Residents recall tornadic storm that took 2 lives, destroyed and damaged homes

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Two Hughes Springs, Texas, residents clean up Nov. 6, 2002, in the wake of a tornado that...
Two Hughes Springs, Texas, residents clean up Nov. 6, 2002, in the wake of a tornado that destroyed their home the night of Nov. 4, 2002.(Source: Stacey Cameron/KSLA News 12)
Published: Nov. 6, 2022 at 10:00 PM CST|Updated: Nov. 7, 2022 at 2:43 PM CST
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(KSLA) — Parts of the ArkLaTex are recovering after experiencing deadly tornadoes and other severe weather Friday.

There were two deaths, lots of injuries and damage reported.

It made for a rough weekend for Southern Oklahoma, East Texas and other areas starting Friday evening when severe storms rolled through. One Texas resident and an Oklahoma resident were reported dead. Tornadoes touched down throughout parts of the ArkLaTex.

[► RELATED: NWS confirms at least 4 tornadoes hit parts of Texas, Oklahoma]

Starting in Bowie County, Texas, New Boston was hit hard and left with significant damage.

No serious injuries were reported, but damage is prominent throughout the area.

“You could hear things starting to hit the house and our ears popped,” resident Misty Roberts recalled. “And I just told them to cover their heads up. And we prayed out loud for God to protect us.

“And it seemed like a long time for it to pass over us. It was very loud. You could feel the house when it left.”

[► RELATED: National Weather Service surveys shed light on path, strength of East Texas tornadoes]

The American Red Cross told KSLA News 12 that one person died in Idabel, Okla., seven people were hurt and almost 200 buildings — mostly residences — were damaged.

“I was here with my two nieces and nephews like 10 minutes prior to the tornado hitting. But they were getting scared, so I just went to my Mom’s house in Broken Bow,” Idabel resident Leslie DeJesus said. ”And we were in the bathtub hiding and literally the tree fell two minutes later right in the bathtub.”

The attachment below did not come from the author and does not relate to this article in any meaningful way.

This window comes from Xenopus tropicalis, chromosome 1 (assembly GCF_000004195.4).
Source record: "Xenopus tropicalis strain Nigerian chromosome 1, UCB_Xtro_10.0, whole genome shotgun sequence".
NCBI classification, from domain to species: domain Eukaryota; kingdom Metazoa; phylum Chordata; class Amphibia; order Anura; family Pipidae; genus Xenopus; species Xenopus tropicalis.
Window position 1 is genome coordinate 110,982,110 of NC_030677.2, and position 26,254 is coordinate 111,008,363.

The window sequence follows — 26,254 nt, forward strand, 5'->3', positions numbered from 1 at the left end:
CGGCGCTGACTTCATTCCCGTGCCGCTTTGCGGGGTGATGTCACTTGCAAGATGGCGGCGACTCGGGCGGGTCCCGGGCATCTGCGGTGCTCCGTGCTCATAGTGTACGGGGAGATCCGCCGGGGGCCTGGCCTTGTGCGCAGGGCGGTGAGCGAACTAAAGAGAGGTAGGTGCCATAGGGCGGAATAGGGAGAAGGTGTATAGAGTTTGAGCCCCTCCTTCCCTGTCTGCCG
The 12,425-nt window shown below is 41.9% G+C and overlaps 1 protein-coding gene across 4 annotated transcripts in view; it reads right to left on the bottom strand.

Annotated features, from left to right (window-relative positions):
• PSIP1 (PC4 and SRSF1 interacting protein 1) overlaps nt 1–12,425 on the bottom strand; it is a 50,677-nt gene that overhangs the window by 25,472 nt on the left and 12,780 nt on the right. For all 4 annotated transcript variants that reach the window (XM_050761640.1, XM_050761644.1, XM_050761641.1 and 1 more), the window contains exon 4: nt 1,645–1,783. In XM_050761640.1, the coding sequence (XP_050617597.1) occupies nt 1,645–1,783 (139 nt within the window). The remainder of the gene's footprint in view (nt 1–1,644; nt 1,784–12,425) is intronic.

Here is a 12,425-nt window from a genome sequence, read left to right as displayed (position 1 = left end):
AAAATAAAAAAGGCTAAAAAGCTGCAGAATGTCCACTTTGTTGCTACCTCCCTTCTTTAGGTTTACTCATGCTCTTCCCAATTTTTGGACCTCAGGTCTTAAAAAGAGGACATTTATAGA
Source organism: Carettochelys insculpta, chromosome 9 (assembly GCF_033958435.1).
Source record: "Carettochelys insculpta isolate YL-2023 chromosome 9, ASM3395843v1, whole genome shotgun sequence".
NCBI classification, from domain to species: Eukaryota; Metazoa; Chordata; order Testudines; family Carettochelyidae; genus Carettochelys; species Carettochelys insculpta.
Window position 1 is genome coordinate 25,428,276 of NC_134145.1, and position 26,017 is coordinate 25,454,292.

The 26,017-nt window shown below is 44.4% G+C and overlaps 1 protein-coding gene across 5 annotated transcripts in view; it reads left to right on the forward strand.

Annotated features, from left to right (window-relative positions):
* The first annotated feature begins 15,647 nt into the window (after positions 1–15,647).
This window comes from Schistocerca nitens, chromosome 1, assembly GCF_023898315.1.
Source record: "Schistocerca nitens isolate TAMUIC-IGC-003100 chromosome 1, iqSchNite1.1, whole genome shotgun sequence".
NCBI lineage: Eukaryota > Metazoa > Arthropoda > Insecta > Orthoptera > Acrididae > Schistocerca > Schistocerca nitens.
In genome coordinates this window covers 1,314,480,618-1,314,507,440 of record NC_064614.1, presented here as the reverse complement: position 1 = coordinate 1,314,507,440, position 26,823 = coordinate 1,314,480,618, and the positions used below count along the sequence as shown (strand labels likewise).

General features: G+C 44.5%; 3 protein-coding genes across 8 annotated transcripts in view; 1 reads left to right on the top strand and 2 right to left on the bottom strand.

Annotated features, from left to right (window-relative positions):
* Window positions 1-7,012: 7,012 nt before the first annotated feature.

Morris County Judge Doug Reeder confirmed one death and one injury.

But it was the small town of Hughes Springs, Texas, where most of the damaged homes and structures were found in the storm’s aftermath.

“Before we could get it locked down, it hit,” one Hughes Springs resident said. “And then I had to shove my wife down in the floor. And then, uh, we went to tumbling and you could see what the end result was.”

When KSLA News 12 last checked Sunday, the massive tornado had left a 21-mile trail throughout Lamar County and caused more than 10 injuries and the destruction of more than 50 homes.

“I don’t think I’ve ever heard my Dad weep or get choked up,” Lamar County resident Coyden Harmon said. “But when he called me, he said ‘It’s gone. It’s all gone.’ You could hear it in his voice that he was emotional. We’re just lucky that nobody got injured. Things can get replaced; people can’t.”

[► RELATED: Communities assess damage after severe storms rip through ArkLaTex; 2 deaths confirmed]

Organizations from all over, like the American Red Cross, are working together to help these communities get back on their feet.

Sequel Care 411 S. Central Ave. in Idabel is accepting donations for tornado victims and has items to give to tornado victims, including food, blankets, other bedding, clothing and shoes. Those who need help and those who want to help should call Sequel Care at 580.286.5045.